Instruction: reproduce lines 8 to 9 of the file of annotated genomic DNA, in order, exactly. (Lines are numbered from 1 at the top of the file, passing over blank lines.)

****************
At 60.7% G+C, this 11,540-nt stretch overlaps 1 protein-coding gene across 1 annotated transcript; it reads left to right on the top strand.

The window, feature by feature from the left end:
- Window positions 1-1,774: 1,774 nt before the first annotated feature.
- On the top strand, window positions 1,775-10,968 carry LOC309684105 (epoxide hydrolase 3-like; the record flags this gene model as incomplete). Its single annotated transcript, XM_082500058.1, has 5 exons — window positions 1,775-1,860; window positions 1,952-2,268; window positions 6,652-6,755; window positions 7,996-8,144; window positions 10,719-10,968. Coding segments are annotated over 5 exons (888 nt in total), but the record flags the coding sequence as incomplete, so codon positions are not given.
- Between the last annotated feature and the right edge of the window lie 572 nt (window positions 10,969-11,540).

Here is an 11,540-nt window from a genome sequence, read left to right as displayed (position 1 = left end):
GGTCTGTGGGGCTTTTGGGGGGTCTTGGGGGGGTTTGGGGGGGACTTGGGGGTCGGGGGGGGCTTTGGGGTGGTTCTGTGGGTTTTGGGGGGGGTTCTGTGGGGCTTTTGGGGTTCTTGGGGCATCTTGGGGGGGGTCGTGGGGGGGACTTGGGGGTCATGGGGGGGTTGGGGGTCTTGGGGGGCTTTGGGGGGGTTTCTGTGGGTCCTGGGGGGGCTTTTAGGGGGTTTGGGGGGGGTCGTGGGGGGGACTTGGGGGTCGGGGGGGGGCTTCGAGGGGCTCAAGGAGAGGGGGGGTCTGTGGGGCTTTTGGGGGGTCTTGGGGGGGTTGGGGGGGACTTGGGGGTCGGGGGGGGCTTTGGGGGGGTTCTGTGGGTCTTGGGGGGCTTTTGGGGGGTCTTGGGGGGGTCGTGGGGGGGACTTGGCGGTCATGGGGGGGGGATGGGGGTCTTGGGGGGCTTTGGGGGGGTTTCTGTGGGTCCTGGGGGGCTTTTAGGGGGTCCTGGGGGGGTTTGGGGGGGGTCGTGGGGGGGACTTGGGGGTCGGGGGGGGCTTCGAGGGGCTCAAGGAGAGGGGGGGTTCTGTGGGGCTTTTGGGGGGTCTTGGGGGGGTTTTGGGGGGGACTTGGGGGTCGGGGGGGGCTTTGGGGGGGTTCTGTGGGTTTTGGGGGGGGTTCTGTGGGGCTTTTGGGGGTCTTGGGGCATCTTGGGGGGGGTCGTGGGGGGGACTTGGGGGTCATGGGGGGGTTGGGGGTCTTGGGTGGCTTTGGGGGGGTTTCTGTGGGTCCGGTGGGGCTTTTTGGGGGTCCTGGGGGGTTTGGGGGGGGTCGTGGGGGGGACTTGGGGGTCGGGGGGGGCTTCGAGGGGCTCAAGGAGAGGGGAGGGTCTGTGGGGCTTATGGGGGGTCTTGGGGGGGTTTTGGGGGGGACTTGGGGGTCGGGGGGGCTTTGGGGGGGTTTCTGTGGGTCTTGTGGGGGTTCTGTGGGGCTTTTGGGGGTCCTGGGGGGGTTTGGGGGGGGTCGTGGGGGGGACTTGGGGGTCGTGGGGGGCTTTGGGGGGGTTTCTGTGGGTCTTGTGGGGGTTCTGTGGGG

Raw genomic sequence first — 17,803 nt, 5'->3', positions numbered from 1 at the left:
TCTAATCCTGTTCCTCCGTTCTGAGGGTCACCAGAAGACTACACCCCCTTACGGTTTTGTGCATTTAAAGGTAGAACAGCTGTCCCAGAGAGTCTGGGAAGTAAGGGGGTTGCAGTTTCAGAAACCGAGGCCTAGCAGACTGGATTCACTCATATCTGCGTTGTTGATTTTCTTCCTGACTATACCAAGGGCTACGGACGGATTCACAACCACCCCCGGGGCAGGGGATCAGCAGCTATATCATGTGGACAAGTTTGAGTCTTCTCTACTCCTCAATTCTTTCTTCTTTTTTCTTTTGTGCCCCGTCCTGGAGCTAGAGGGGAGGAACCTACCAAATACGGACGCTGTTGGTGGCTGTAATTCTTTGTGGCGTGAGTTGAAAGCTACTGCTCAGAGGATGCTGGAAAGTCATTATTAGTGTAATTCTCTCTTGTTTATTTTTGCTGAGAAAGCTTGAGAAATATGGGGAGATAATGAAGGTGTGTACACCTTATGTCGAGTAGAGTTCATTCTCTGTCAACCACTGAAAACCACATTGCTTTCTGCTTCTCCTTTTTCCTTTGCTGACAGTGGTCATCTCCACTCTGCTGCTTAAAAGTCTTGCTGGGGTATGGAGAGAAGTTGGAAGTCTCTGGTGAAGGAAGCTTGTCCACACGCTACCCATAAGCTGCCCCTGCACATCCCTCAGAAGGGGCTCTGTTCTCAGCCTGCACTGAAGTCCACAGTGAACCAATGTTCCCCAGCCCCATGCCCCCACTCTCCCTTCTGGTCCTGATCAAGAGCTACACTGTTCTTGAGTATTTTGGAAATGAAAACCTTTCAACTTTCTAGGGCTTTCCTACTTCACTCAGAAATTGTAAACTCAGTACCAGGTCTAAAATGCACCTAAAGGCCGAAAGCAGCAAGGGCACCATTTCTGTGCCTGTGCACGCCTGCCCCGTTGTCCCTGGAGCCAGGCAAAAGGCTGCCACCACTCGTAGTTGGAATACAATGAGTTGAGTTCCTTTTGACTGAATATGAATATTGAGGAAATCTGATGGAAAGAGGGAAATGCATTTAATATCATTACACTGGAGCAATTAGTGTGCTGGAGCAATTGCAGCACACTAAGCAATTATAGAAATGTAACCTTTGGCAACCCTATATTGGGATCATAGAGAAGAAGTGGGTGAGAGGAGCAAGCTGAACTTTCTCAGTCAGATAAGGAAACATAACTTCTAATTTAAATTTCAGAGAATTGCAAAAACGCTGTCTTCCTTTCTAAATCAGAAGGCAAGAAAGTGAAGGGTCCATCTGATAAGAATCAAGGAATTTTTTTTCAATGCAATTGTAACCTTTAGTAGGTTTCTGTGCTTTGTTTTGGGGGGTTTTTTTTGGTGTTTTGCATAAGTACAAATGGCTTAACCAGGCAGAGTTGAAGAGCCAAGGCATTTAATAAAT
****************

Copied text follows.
Raw genomic sequence first — 17,803 nt, 5'->3', positions numbered from 1 at the left:
TCTAATCCTGTTCCTCCGTTCTGAGGGTCACCAGAAGACTACACCCCCTTACGGTTTTGTGCATTTAAAGGTAGAACAGCTGTCCCAGAGAGTCTGGGAAGTAAGGGGGTTGCAGTTTCAGAAACCGAGGCCTAGCAGACTGGATTCACTCATATCTGCGTTGTTGATTTTCTTCCTGACTATACCAAGGGCTACGGACGGATTCACAACCACCCCCGGGGCAGGGGATCAGCAGCTATATCATGTGGACAAGTTTGAGTCTTCTCTACTCCTCAATTCTTTCTTCTTTTTTCTTTTGTGCCCCGTCCTGGAGCTAGAGGGGAGGAACCTACCAAATACGGACGCTGTTGGTGGCTGTAATTCTTTGTGGCGTGAGTTGAAAGCTACTGCTCAGAGGATGCTGGAAAGTCATTATTAGTGTAATTCTCTCTTGTTTATTTTTGCTGAGAAAGCTTGAGAAATATGGGGAGATAATGAAGGTGTGTACACCTTATGTCGAGTAGAGTTCATTCTCTGTCAACCACTGAAAACCACATTGCTTTCTGCTTCTCCTTTTTCCTTTGCTGACAGTGGTCATCTCCACTCTGCTGCTTAAAAGTCTTGCTGGGGTATGGAGAGAAGTTGGAAGTCTCTGGTGAAGGAAGCTTGTCCACACGCTACCCATAAGCTGCCCCTGCACATCCCTCAGAAGGGGCTCTGTTCTCAGCCTGCACTGAAGTCCACAGTGAACCAATGTTCCCCAGCCCCATGCCCCCACTCTCCCTTCTGGTCCTGATCAAGAGCTACACTGTTCTTGAGTATTTTGGAAATGAAAACCTTTCAACTTTCTAGGGCTTTCCTACTTCACTCAGAAATTGTAAACTCAGTACCAGGTCTAAAATGCACCTAAAGGCCGAAAGCAGCAAGGGCACCATTTCTGTGCCTGTGCACGCCTGCCCCGTTGTCCCTGGAGCCAGGCAAAAGGCTGCCACCACTCGTAGTTGGAATACAATGAGTTGAGTTCCTTTTGACTGAATATGAATATTGAGGAAATCTGATGGAAAGAGGGAAATGCATTTAATATCATTACACTGGAGCAATTAGTGTGCTGGAGCAATTGCAGCACACTAAGCAATTATAGAAATGTAACCTTTGGCAACCCTATATTGGGATCATAGAGAAGAAGTGGGTGAGAGGAGCAAGCTGAACTTTCTCAGTCAGATAAGGAAACATAACTTCTAATTTAAATTTCAGAGAATTGCAAAAACGCTGTCTTCCTTTCTAAATCAGAAGGCAAGAAAGTGAAGGGTCCATCTGATAAGAATCAAGGAATTTTTTTTCAATGCAATTGTAACCTTTAGTAGGTTTCTGTGCTTTGTTTTGGGGGGTTTTTTTTGGTGTTTTGCATAAGTACAAATGGCTTAACCAGGCAGAGTTGAAGAGCCAAGGCATTTAATAAAT